“Sorry for the interruption, but I was wondering if you would be willing to sell me some of your Adderall. I have a hard time focusing sometimes and think that it would help me greatly.”

This was an email sent to me by a classmate. We had met in class just the day before, when I flipped through a notebook to show some friends sitting at my table the differences in my handwriting when I was on my prescribed Adderall and off of it. One of the symptoms of Attention Deficit Hyperactivity Disorder (ADHD) is poor fine-motor functioning that can lead to messy handwriting and problems with hand-eye coordination. Adderall acts on the cerebellum, a center of motor functioning, to alleviate this symptom, making for neat, organized notes on days when I do take my medicine, and considerably messier scrawls on the days when I do not.

I told my classmate that his question made me feel uncomfortable, and that I’d rather not sell him my prescribed medication. (He was certainly not the first person that has asked me to sell them my medicine.) What I wanted to tell him was that if it were up to me, I would never take Adderall at all. But for me and many others diagnosed with ADHD, taking the medication never felt like much of a choice.

Frequently, ADHD is referred to as the byproduct of a society that would rather medicate than solve its innate inability to focus. A recent editorial in Psychology Today controversially claimed that “French Kids Don’t Have ADHD” because they are better disciplined by their parents. In higher education, Adderall has been framed as some kind of wonder-drug, a finals-season antidote to all the procrastinating students’ problems. What gets left out is the personality-numbing, the weight loss, the enhanced anxiety and self-consciousness that people who take the medicine experience. The trade-off is a better sense of balance, a little more clarity and a sudden acquisition of control. Still, a decision to take the medicine every day is a decision to always feel less vivid, less social and a little bit more robotic than your authentic self. Some children become extremely underweight because of the medication’s appetite-suppressing effects. Disparaging comments from friends and family about “being different on your medicine” along the way certainly don’t make it any easier.

Another common misconception about ADHD is that everyone has a degree of it, and that those who have been prescribed the medication are no different from those who have not. Yes, all children are prone to distraction and restlessness. The rapidly increasing rate of children diagnosed with ADHD in the United States is cause for concern – and it makes sense to feel wary about the legitimacy of a disease that can be difficult to diagnose correctly.

Unfortunately, this phenomenon has the net effect of decreasing our culture’s sensitivity to those suffering from inattention and distraction. This is a real shame, but it’s not surprising – it’s a symptom of our culture’s deep discomfort with mental health issues.  It’s easier to dismiss nuanced differences in people than consider them compassionately.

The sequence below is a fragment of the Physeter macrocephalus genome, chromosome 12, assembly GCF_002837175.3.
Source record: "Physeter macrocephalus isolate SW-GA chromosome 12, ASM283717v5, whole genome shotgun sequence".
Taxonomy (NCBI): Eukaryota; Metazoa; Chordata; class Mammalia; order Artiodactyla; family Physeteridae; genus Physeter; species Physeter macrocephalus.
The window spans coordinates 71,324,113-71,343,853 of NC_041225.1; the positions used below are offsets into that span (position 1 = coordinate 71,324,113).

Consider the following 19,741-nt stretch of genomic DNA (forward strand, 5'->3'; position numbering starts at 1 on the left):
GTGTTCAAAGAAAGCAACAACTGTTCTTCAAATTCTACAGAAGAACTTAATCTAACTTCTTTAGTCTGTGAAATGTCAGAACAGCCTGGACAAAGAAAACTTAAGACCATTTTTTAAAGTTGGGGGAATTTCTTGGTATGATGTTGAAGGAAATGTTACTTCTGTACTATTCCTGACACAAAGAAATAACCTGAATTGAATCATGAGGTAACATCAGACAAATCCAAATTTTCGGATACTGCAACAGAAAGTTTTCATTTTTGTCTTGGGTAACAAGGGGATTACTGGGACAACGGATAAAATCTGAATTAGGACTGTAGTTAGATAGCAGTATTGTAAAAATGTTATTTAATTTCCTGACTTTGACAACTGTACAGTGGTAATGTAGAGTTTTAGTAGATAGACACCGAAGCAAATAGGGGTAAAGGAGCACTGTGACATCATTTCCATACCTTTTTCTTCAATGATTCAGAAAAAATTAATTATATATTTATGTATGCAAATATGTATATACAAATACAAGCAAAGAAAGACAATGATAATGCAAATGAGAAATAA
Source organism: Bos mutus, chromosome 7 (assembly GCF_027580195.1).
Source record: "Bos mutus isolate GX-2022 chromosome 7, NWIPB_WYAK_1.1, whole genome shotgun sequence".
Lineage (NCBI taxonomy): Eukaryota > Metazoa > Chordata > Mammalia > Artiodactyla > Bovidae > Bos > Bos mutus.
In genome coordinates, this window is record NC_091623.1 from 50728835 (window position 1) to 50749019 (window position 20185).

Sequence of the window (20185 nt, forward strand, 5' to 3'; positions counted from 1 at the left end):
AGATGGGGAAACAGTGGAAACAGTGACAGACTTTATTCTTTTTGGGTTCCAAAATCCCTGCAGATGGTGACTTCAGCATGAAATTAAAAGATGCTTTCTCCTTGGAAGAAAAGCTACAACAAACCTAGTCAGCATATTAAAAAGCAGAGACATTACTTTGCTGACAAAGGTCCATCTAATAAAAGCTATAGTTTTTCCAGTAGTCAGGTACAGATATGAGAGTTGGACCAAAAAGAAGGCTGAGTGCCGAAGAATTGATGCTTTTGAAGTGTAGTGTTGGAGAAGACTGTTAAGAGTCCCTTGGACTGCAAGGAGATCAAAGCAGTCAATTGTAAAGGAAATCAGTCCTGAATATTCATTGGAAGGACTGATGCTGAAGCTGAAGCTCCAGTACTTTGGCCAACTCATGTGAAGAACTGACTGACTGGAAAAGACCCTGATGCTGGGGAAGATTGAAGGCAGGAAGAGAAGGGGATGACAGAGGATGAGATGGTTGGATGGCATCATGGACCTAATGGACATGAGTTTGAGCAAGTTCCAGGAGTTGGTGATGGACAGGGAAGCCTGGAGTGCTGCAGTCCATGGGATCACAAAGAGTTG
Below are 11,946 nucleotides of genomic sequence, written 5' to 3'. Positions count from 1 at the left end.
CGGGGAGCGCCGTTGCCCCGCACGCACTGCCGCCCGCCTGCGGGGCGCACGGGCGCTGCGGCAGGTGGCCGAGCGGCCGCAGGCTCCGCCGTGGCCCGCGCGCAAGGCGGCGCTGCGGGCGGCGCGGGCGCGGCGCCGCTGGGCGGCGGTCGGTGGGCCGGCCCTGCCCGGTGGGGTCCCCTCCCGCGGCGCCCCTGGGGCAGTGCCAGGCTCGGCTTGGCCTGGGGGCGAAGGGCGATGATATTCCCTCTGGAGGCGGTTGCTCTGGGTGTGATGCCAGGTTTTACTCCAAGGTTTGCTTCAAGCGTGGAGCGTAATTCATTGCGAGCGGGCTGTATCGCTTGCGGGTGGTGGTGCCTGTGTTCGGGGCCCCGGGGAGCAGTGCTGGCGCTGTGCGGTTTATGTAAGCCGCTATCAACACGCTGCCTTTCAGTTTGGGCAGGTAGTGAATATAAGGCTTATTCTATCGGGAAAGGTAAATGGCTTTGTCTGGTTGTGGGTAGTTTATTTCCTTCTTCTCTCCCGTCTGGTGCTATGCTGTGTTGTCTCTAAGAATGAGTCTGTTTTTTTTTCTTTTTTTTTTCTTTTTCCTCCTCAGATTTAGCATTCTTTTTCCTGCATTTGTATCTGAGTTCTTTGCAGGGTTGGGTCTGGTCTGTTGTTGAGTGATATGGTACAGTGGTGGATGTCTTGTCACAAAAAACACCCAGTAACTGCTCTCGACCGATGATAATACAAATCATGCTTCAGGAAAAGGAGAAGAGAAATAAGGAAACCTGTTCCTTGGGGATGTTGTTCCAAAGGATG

The truth is that ADHD is a physiological brain difference with a solid neurobiological basis. Research conducted by the National Institutes of Mental Health found that many children with ADHD have thinner brain tissue in areas of the brain associated with attention. Concerns about over-diagnosis are legitimate, however, and they represent a disconcerting reality. A recent feature in The New York Times Magazine reported that a large percentage of the 6.4 million children diagnosed with ADHD today are unlikely to have physiological differences that would make them more distractible than the average non-ADHD kid. This is only exacerbated by the fact that no definitive behavioral or neurological test exists for ADHD today. Doctors should be more wary of patients’ attempt to access the medication unfairly, and deep-rooted reform around the entire pharmaceutical industry of these drugs needs to be pursued.

Still, it is time to reconsider the way we talk about ADHD and the medicines used to treat it. I have heard some of the smartest people I know tell me they feel that ADHD is not a “real” disorder, and that even if it was, there’s no way I could have it – after all, I am at Emory and seem to be doing fine. Medication is used to heal the disabled – when my classmate emailed me, he implied that I should sell him my medication because my need for it wasn’t all that legitimate in the first place. There’s so much he couldn’t have known about my experiences with the disorder, and the daily struggle that was getting through school for me as a child – but I did feel insulted, and I do wish he had thought twice before asking me.

As finals approach, there’s no question that Adderall will be trading hands across campus. I hope those with the power to sell and buy the medicine will think harder about how their actions undermine and delegitimize the experiences of people who suffer from and struggle with ADHD.

Managing Editor Lane Billings is a College senior from Memphis, Tenn.

Illustration by Alexa Cucopulos